The marginalized single men of rural China
While the socio-economic determinants of well-being in China have been studied, there has been little research into individuals’ ability to attain the conjugal and family-life goals they have set for themselves.
Getting married and founding a family are still key stages in the transition to adulthood in contemporary Chinese society. Different-sex marriage remains the norm and gives people access to a number of social and family prerogatives. It is difficult, however, to reconcile the society’s attachment to marriage with the selective nature of the marriage market in rural China, where the number of women likely to be seeking a husband is significantly lower than the number of men looking for a wife.
Drawing on data from a study conducted in 2014-2015 in three rural districts in the province of Shaanxi, Isabelle Attané and Xueyan Yang have analyzed the link between undesired singlehood and men’s assessment of the quality of their lives in China.
The three districts were chosen due to the sharply skewed sex ratio (respectively 158, 183, and 185 men for 100 women in 2010 in the never-married population aged 15 or over) and because they are poor, for we know the economic criterion is determinant in the probability of getting married in rural China.
Men cite economic factors above all
The single men who answered the survey impute their difficulty getting married to their economic situation above all: 85% mention their low income (which 80% identify as poverty); 51% cite the fact that they do not own their home. In addition to these economic reasons, two-thirds note how few women there are on the “marriage market.”
The impact of undesired singlehood on quality of life and health
A much greater proportion of single men report poor quality of life than married men (58% and 28% respectively), and the proportions for older and poorer men are even higher.
Moreover, among such men a positive association was found between quality of life and sexual satisfaction. While having sex before marriage is becoming increasingly acceptable in Chinese society as a whole, that change occurs more slowly in rural contexts; there, marriage continues to be the only socially recognized framework for sexual relations. Over one in three single men has never had sex.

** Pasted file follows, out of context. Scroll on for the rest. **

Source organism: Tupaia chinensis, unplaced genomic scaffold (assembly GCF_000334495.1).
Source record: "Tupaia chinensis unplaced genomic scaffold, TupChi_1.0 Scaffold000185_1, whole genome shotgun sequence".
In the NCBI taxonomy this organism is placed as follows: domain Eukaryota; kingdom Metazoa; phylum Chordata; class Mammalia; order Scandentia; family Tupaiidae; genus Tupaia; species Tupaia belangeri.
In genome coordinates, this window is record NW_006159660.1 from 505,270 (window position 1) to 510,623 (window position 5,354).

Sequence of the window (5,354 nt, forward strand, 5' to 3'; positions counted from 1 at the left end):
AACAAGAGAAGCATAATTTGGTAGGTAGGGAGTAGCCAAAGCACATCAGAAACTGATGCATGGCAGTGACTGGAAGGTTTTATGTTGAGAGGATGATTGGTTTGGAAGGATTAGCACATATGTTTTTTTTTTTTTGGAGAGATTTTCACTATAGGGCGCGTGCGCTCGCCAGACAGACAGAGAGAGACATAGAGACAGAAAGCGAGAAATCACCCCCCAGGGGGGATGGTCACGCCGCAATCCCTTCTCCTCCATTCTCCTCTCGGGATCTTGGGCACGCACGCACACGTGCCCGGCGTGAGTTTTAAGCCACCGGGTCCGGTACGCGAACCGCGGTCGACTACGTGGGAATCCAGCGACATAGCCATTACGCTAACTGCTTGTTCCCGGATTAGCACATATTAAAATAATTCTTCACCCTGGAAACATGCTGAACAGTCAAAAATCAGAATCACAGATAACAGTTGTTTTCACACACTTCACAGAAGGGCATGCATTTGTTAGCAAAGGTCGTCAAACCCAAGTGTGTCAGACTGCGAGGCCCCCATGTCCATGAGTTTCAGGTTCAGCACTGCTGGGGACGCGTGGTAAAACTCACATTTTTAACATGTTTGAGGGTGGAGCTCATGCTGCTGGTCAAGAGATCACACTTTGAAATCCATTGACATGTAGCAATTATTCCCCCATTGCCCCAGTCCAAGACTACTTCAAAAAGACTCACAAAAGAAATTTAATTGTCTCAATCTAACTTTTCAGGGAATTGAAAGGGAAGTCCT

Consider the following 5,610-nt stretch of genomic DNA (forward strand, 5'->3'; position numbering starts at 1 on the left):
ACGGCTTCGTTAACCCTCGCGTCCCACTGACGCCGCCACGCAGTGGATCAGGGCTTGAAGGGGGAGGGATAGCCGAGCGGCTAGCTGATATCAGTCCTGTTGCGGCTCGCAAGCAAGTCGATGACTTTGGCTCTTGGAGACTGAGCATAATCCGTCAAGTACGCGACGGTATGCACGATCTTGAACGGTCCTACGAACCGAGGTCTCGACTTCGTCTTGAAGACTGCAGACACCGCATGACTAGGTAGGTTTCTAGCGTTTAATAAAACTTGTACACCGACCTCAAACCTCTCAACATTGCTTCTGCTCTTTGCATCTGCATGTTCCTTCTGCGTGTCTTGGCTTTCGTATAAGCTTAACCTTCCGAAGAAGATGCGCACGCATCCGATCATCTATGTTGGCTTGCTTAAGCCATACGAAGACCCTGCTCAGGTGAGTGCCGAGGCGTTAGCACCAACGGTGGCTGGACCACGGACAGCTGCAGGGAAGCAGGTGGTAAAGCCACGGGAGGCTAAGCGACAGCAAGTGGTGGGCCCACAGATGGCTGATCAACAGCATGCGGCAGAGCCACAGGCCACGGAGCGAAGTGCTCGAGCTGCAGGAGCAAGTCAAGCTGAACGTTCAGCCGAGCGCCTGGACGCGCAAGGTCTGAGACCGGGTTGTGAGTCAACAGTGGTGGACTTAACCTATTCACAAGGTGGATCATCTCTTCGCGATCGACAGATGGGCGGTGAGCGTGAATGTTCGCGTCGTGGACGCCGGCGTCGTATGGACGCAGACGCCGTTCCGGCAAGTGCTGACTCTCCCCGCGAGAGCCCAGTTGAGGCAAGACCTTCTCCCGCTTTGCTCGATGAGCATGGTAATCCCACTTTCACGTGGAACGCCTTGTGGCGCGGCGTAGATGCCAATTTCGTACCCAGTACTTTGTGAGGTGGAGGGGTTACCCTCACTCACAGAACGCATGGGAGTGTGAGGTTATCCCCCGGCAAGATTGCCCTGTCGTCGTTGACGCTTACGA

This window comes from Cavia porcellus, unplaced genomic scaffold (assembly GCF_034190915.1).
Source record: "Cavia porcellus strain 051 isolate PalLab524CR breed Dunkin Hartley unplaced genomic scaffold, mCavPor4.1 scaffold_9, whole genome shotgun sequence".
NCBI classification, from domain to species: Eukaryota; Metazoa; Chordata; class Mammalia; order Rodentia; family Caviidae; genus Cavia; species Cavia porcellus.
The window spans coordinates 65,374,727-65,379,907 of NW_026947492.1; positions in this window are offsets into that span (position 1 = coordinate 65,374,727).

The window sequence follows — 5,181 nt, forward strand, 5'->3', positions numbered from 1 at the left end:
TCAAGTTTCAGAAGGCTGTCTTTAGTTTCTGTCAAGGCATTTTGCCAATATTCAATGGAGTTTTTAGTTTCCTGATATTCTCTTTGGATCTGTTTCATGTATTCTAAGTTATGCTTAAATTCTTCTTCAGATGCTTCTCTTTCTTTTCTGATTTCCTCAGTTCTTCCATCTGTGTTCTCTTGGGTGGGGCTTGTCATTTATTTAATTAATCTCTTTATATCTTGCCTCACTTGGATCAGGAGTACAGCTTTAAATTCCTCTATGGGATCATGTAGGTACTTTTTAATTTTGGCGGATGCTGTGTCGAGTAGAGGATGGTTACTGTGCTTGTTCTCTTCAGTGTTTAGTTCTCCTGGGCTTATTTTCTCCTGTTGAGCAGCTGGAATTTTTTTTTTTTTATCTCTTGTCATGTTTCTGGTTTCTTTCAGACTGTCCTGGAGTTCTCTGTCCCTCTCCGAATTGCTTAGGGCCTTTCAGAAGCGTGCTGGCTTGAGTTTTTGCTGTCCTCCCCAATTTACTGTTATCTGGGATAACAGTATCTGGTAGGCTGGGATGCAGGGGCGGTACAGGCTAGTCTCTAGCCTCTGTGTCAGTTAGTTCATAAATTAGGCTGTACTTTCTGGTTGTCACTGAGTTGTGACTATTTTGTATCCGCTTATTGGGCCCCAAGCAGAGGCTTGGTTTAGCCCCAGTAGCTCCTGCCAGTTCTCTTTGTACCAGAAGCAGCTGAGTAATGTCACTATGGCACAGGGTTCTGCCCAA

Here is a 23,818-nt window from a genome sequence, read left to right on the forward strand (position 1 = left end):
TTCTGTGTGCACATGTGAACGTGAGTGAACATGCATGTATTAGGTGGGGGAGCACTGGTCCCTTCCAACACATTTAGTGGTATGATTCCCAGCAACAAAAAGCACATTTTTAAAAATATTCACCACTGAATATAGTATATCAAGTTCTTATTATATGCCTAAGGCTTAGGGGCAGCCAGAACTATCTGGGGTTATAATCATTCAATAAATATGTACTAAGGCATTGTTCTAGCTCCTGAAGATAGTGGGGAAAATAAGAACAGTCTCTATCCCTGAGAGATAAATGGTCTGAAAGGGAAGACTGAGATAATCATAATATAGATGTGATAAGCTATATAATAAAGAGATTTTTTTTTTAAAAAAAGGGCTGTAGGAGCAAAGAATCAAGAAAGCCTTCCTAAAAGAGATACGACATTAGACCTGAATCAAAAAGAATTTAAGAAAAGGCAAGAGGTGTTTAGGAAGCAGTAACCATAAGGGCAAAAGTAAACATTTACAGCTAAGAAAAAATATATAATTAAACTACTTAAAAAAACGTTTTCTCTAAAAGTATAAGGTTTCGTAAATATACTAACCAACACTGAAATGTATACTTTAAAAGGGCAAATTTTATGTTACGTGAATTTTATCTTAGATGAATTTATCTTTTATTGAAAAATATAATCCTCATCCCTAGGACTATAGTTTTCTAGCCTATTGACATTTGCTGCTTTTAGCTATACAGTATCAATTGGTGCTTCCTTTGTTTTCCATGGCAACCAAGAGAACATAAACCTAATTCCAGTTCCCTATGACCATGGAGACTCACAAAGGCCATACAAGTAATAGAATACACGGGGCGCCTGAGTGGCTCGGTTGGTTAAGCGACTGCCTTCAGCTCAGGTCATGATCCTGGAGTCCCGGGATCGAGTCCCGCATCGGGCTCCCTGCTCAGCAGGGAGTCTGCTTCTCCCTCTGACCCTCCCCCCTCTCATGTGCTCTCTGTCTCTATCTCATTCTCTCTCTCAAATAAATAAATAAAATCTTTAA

In addition, 38% of single men have a negative assessment of their state of health and three out of four (70%) have at some time, or for most of the week prior to the interview, thought of their life as failure, as against under half of married men (48%).
The weight of social norms
The quality of single men’s lives is also impacted by the social pressure they endure precisely because they are single. 81% of them say they suffer from family pressure while 68% complain that people gossip about them because they are single. 45% say they have suffered rejection.
Share of single men who consider the given situations, all due to their being single, among the hardest to bear (multiple choice, %).
81.4% Family pressure
79.1% Lack of affection
76.2% No children
70.8% No sex
68.1% Gossiping in personal circle
The sample was made up of 655 men either married, remarried, or in a couple and 526 never-been-married men.
Source: Isabelle Attané, Xueyan Yang, 2018, Between poverty and normative pressure : the quality of life of never married men in rural Shaanxi, China Perspectives.
Contact: Isabelle Attané
Online: February 2020